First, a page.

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EU bans ‘flying coffins’

IF YOU’RE ever tempted by a bargain basement air ticket to a far-flung destination – be warned – officials from the European Union have branded 92 airlines, most of them based in Africa, as ‘flying coffins’. All have been banned from landing at European airports, due to their failure to meet international safety standards.

The new EU blacklist of airlines includes both cargo and passenger carriers from Congo, Equatorial Guinea, Sierra Leone, Swaziland and Liberia that have been judged to have insufficient safety standards.

EU Transport Commissioner, Jacques Barrot, said the EU was barring 50 carriers from Congo, 14 from Sierra Leone and seven from Swaziland, meaning that virtually all airlines operating from those countries were prevented from flying to Europe. He said some planes used for flights to Europe, and possibly elsewhere, were “flying coffins”, adding that safety controls in the listed nations were too weak.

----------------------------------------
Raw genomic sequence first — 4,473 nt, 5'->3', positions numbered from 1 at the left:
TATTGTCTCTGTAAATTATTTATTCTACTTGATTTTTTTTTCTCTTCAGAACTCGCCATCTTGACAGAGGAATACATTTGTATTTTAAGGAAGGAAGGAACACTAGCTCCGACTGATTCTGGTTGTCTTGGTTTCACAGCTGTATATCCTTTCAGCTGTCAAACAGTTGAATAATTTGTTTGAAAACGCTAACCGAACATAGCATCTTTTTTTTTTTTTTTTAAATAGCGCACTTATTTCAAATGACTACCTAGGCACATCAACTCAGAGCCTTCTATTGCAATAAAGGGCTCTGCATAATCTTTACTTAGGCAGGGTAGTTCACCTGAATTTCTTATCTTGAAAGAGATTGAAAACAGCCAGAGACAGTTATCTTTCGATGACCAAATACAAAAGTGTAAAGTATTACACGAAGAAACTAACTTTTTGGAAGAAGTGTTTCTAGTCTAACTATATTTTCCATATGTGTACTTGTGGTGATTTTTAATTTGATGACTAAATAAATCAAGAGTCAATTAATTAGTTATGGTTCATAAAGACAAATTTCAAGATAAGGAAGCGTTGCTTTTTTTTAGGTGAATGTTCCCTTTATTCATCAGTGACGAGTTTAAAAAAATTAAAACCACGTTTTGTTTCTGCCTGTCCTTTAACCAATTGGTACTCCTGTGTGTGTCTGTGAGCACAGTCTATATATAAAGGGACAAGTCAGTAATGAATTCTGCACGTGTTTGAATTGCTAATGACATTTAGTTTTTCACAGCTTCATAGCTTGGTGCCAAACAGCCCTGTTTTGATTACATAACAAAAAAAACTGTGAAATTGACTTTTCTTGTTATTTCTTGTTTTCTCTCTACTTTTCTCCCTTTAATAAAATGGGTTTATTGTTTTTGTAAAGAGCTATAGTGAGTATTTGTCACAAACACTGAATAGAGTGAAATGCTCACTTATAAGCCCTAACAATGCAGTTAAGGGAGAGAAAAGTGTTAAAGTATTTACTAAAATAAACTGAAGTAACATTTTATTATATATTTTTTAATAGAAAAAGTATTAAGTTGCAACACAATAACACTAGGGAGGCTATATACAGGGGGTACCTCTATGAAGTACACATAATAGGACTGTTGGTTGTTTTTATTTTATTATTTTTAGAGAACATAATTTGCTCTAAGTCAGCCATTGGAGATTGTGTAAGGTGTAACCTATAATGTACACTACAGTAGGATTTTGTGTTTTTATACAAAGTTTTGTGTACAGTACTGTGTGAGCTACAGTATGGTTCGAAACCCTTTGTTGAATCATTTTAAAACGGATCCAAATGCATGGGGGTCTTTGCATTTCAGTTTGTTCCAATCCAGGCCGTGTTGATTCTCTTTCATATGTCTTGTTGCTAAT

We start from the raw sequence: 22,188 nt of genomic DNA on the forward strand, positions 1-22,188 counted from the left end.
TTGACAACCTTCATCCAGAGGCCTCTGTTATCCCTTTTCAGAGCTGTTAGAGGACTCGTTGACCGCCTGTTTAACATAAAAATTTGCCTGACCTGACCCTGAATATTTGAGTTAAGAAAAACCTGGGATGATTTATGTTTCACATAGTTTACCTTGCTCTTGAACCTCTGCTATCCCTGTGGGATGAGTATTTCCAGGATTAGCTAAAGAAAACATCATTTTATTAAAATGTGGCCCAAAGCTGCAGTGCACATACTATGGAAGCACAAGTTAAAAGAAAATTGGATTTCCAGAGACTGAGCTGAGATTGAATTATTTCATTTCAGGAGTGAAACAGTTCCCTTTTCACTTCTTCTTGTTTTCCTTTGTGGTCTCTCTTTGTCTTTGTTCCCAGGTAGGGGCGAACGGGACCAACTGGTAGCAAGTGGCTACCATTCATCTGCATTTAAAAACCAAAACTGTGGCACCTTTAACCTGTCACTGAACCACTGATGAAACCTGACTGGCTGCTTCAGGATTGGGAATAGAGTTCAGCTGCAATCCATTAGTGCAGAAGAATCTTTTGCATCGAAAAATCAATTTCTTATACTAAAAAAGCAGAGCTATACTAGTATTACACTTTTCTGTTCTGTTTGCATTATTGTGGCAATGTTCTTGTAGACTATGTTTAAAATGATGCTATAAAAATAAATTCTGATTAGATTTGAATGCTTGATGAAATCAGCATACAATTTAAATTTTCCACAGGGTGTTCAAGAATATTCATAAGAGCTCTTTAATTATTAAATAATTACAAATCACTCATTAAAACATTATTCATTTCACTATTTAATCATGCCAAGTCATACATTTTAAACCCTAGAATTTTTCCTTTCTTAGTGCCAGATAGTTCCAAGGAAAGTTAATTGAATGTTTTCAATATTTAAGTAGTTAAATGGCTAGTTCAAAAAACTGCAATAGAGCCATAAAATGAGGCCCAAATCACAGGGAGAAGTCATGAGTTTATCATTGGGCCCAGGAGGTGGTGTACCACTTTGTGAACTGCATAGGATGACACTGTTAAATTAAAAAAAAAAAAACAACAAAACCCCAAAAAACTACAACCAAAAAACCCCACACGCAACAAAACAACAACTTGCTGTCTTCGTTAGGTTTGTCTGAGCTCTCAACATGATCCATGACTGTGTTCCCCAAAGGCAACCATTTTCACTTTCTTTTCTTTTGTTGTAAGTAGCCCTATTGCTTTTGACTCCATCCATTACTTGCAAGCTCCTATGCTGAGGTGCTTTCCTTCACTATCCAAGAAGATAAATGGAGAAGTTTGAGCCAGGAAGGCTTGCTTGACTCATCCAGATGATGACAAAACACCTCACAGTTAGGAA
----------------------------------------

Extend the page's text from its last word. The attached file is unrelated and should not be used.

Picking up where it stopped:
Barrot said: “In Africa, they tend to use planes manufactured in the former Soviet Union. They were basically patched up and are now under suspicion for their poor safety record.” Only one airline from Congo, Hewa Bora Airways, is allowed to use one approved plane for its flights to the EU.

The EU blacklist also includes Ariana Afghan Airlines, North Korea’s Air Koryo, Thailand’s Phuket Airlines, plus two airlines from Kazakhstan and Kyrgyzstan. Lesser restrictions were placed on Air Bangladesh and Buraq Air from Libya, which will be able to operate flights – but only if they use certain planes that have met safety requirements.

The list is published on the EU’s website and will be reviewed every three months, but remember, reputable travel agents, such as PDM, will not offer tours and packages using banned airlines – so be safe and book with the professionals.